According to a story on Denver’s 7News, “a recent report from the U.S. Fire Administration estimates there are 2,900 clothes dryer fires every year, causing five deaths, 100 injuries and $35 million in property loss.” Apparently, we consider that an acceptable risk to the community because we haven’t banned dryers yet. But if we did, just imagine the appliance black market that would spring up over night.
We have all sorts of appliances and do all sorts of activities that we know pose a safety risk. Barbecue grills. Chain saws. Prescription drugs. Firearms. Toxic cleaning chemicals.
To put this into context, the National Fire Protection Association reports that frying poses the greatest risk for cooking fires and Thanksgiving is the peak day for home cooking fires. But come November, I’m quite certain that I’ll have no problem finding turkey fryers at my local hardware or discount store.
When it comes to anything to do with marijuana at home, however — whether that’s personal use, cultivation, or manufacture — the slightest infraction elicits cries of “public safety” and “the children” as the media fans the flames of fear about the dangers of marijuana in the neighborhood. Suddenly we think we have a right to know everything our neighbor is doing because it just might pose a danger to my family or, more often than not, we just won’t like it.
We know that dryers pose a safety risk. There are safety requirements for manufacturers, but there are no requirements for owners to properly maintain their appliances. Though the risk may be small in comparison to other activities, it still puts the lives of innocent children living in homes with dyers in jeopardy.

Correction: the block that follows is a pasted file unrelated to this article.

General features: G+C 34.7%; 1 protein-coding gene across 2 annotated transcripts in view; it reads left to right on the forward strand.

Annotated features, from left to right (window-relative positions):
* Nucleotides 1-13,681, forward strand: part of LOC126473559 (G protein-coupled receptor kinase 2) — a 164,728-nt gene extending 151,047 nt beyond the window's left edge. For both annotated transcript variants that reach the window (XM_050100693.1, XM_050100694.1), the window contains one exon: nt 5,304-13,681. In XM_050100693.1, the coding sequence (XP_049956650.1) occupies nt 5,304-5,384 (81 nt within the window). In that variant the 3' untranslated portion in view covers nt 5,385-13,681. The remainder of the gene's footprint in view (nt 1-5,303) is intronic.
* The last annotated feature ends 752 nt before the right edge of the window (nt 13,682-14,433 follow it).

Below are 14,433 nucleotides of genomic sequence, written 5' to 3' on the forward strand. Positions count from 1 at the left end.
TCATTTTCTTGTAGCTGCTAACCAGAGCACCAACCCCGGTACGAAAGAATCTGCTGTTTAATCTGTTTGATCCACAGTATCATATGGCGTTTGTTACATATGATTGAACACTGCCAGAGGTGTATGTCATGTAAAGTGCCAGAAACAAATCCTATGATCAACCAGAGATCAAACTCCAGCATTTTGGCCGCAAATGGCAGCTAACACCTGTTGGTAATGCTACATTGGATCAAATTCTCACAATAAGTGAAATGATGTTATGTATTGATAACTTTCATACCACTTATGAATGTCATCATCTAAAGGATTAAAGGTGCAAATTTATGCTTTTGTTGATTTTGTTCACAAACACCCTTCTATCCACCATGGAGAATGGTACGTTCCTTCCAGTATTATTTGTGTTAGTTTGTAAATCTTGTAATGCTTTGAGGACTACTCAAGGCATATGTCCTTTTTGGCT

So what if we started treating clothes dryers like the dangerous appliances, the threats to the public safety, they are? What if we treated them like marijuana?
First, we’d institute a ban on all drying of clothes in the home, thus immediately creating a black market for clothes dryers. Otherwise, you’d be required to take your clothes to a professional dryer with all the appropriate safety equipment and protocols in place.
Can’t afford a professional? Get a clothesline.
We might consider allowing you to dry your clothes at home, but you’d be required to secure permits and have regular inspections. The smell of dryer sheets or finding dryer lint in your home could be sufficient cause to initiate an investigation of child endangerment by Child Protective Services. Discovery of an unregulated black market dryer could be grounds for immediate removal of your children. You could lose your home, your job, your family and your freedom.
Yes, I’ve ventured far into absurdity with my example, but only to illustrate the absurdity and hypocrisy of our drug policies, particularly as they relate to marijuana. In recorded history, no death has ever been directly attributed to consumption of cannabis. Even the children who have been rushed to the ER after accidentally ingesting cannabis have recovered without any lasting effects.
I’ll even admit that there are plenty of stupid people doing stupid things in our neighborhoods and communities. Unfortunately, you can’t regulate stupid. Should we all pay the price for the stupidity of a few? Or should those individuals who choose to live their lives like they’re starring in Jackass be held accountable?
So let’s be honest here. Efforts to restrict home use, possession, cultivation or manufacture of marijuana are more about reinstating prohibition and reinforcing stereotypes than public safety. They are nothing more than a backdoor way to recriminalize what the voters of Colorado said should be legal when passing both Amendment 20 and Amendment 64. Restricting home use, cultivation or concentrate production would likely have the opposite effect of what would truly be in the interest of public safety by forcing people to hide inside with less ventilation.
I encourage the public and our policy makers to use common sense and restraint when evaluating the real dangers of marijuana (and clothes dryers) in the community. Even regulating “like alcohol” is over-regulation when comparing the dangers to public safety we know come from alcohol.
And finally, I ask all the stupid people out there to please get a clue. Be safe and be responsible. Keep your clothes dryer clean and free of lint. Anything less puts all our rights in jeopardy.